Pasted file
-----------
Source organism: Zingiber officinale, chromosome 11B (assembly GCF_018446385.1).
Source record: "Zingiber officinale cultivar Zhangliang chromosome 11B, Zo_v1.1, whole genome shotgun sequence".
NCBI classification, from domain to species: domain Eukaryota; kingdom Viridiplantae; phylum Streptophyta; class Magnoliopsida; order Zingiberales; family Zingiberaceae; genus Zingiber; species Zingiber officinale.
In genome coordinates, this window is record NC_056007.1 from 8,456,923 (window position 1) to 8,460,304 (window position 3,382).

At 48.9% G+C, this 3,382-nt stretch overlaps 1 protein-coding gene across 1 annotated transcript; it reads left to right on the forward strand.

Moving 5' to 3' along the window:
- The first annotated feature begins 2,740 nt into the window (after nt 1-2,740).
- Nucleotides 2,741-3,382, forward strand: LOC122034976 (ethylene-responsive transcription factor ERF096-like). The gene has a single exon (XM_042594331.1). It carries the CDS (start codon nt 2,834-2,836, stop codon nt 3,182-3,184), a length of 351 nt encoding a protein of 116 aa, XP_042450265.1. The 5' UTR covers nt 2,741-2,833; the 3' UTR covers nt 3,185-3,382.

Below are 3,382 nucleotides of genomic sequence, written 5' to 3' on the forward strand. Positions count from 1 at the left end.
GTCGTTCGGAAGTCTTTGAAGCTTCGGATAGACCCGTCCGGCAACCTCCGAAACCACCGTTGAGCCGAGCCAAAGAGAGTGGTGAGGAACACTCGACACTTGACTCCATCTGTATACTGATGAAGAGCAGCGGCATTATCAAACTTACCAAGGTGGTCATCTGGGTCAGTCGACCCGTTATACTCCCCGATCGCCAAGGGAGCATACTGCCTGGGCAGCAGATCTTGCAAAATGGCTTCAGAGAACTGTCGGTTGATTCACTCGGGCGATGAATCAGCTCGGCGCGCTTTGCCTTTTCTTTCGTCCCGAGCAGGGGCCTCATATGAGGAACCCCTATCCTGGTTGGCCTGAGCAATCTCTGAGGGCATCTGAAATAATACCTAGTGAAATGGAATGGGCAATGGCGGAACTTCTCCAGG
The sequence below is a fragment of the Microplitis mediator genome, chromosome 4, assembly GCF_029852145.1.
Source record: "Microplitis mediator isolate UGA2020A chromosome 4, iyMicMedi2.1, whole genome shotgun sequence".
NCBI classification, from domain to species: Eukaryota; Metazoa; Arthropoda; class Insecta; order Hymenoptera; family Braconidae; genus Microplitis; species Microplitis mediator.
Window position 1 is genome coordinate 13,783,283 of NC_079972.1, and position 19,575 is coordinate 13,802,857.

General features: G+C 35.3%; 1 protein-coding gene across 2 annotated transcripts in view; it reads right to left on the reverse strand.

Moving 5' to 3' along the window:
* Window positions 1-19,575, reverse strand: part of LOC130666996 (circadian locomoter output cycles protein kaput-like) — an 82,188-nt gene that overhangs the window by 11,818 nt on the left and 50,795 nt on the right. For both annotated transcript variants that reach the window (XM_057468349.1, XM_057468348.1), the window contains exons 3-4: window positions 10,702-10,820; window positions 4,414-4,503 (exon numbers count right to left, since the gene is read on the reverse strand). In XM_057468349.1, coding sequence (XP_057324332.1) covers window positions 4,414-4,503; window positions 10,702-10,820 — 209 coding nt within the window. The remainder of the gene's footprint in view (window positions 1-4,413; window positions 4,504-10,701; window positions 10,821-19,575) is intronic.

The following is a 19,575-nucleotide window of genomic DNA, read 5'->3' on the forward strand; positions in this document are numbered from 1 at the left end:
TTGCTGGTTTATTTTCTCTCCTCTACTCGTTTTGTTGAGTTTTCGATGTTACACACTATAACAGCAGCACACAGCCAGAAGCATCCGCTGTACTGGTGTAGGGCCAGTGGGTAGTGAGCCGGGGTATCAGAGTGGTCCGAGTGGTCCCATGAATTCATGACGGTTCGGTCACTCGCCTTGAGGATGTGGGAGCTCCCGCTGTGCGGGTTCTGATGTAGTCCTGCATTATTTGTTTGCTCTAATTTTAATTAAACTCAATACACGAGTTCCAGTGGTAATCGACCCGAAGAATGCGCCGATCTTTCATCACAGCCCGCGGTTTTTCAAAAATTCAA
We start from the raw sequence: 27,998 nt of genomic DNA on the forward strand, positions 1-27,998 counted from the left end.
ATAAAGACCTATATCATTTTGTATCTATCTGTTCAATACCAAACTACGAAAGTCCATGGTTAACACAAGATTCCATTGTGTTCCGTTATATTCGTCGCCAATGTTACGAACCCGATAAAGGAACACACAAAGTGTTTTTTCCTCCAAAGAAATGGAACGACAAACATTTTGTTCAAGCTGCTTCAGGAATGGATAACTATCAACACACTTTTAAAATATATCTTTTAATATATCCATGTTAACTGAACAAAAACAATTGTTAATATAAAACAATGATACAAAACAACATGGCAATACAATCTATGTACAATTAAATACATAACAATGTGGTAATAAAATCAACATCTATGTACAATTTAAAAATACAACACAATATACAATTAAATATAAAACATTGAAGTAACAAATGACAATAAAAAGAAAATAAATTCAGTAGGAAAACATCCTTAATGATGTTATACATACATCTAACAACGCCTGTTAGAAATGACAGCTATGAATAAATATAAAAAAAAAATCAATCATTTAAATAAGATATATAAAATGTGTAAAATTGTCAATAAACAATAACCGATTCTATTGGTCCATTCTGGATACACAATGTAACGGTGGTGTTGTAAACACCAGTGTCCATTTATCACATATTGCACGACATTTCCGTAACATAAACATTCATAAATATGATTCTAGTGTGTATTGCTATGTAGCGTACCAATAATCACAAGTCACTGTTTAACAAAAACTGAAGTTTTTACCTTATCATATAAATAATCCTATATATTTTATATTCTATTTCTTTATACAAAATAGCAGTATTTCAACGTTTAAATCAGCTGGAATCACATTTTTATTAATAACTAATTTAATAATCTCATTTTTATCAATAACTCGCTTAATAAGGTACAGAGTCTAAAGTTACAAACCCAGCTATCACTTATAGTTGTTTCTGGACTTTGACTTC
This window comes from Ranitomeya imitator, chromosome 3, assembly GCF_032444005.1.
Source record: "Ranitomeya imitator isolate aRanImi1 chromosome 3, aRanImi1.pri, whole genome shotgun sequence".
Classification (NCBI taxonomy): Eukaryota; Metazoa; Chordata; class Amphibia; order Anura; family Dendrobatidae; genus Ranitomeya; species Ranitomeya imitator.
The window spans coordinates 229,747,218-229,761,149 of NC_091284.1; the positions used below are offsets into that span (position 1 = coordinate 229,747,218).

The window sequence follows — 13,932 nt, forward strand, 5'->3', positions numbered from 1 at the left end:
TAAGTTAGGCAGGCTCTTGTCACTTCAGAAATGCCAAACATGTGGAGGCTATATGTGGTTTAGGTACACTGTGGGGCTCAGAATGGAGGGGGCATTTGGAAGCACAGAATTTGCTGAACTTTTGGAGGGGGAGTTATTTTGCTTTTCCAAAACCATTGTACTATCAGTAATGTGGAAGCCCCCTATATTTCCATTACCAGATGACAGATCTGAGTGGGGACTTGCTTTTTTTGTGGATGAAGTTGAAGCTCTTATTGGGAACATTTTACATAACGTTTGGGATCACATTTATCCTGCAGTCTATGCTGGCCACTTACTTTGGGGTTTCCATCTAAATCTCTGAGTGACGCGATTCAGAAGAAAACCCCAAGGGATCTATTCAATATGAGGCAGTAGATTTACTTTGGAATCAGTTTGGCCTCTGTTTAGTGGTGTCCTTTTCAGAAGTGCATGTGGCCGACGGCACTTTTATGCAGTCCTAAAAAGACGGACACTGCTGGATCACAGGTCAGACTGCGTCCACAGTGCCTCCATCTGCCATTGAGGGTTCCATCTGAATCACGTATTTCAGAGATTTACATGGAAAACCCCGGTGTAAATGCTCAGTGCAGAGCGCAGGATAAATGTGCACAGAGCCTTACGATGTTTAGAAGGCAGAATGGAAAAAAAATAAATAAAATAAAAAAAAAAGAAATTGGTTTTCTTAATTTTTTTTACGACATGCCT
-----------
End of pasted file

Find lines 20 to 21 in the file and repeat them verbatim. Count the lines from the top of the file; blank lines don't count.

We start from the raw sequence: 27,998 nt of genomic DNA on the forward strand, positions 1-27,998 counted from the left end.
ATAAAGACCTATATCATTTTGTATCTATCTGTTCAATACCAAACTACGAAAGTCCATGGTTAACACAAGATTCCATTGTGTTCCGTTATATTCGTCGCCAATGTTACGAACCCGATAAAGGAACACACAAAGTGTTTTTTCCTCCAAAGAAATGGAACGACAAACATTTTGTTCAAGCTGCTTCAGGAATGGATAACTATCAACACACTTTTAAAATATATCTTTTAATATATCCATGTTAACTGAACAAAAACAATTGTTAATATAAAACAATGATACAAAACAACATGGCAATACAATCTATGTACAATTAAATACATAACAATGTGGTAATAAAATCAACATCTATGTACAATTTAAAAATACAACACAATATACAATTAAATATAAAACATTGAAGTAACAAATGACAATAAAAAGAAAATAAATTCAGTAGGAAAACATCCTTAATGATGTTATACATACATCTAACAACGCCTGTTAGAAATGACAGCTATGAATAAATATAAAAAAAAAATCAATCATTTAAATAAGATATATAAAATGTGTAAAATTGTCAATAAACAATAACCGATTCTATTGGTCCATTCTGGATACACAATGTAACGGTGGTGTTGTAAACACCAGTGTCCATTTATCACATATTGCACGACATTTCCGTAACATAAACATTCATAAATATGATTCTAGTGTGTATTGCTATGTAGCGTACCAATAATCACAAGTCACTGTTTAACAAAAACTGAAGTTTTTACCTTATCATATAAATAATCCTATATATTTTATATTCTATTTCTTTATACAAAATAGCAGTATTTCAACGTTTAAATCAGCTGGAATCACATTTTTATTAATAACTAATTTAATAATCTCATTTTTATCAATAACTCGCTTAATAAGGTACAGAGTCTAAAGTTACAAACCCAGCTATCACTTATAGTTGTTTCTGGACTTTGACTTC